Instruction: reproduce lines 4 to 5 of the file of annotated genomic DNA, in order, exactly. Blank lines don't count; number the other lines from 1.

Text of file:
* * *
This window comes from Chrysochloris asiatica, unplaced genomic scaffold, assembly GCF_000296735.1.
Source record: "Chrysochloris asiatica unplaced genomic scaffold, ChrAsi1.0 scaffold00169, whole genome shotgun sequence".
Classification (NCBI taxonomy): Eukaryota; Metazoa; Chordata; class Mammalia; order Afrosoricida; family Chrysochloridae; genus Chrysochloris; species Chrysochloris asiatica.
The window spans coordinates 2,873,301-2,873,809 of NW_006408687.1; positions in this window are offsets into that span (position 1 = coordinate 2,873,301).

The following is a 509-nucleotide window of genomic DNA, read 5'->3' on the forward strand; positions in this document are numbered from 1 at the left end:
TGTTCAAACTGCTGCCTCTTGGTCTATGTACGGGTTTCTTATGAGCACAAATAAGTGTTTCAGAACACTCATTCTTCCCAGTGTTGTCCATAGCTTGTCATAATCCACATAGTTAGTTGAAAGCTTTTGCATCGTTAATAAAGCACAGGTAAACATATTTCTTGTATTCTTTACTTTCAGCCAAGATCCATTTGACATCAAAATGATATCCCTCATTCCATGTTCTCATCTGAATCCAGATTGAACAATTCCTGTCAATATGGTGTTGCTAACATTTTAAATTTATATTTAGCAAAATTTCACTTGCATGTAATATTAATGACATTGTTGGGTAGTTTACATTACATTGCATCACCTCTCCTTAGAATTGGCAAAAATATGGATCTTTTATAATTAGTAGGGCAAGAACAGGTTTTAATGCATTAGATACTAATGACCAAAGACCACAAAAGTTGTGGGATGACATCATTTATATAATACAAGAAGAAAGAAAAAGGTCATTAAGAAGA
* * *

The window spans coordinates 2,873,301-2,873,809 of NW_006408687.1; positions in this window are offsets into that span (position 1 = coordinate 2,873,301).

The following is a 509-nucleotide window of genomic DNA, read 5'->3' on the forward strand; positions in this document are numbered from 1 at the left end: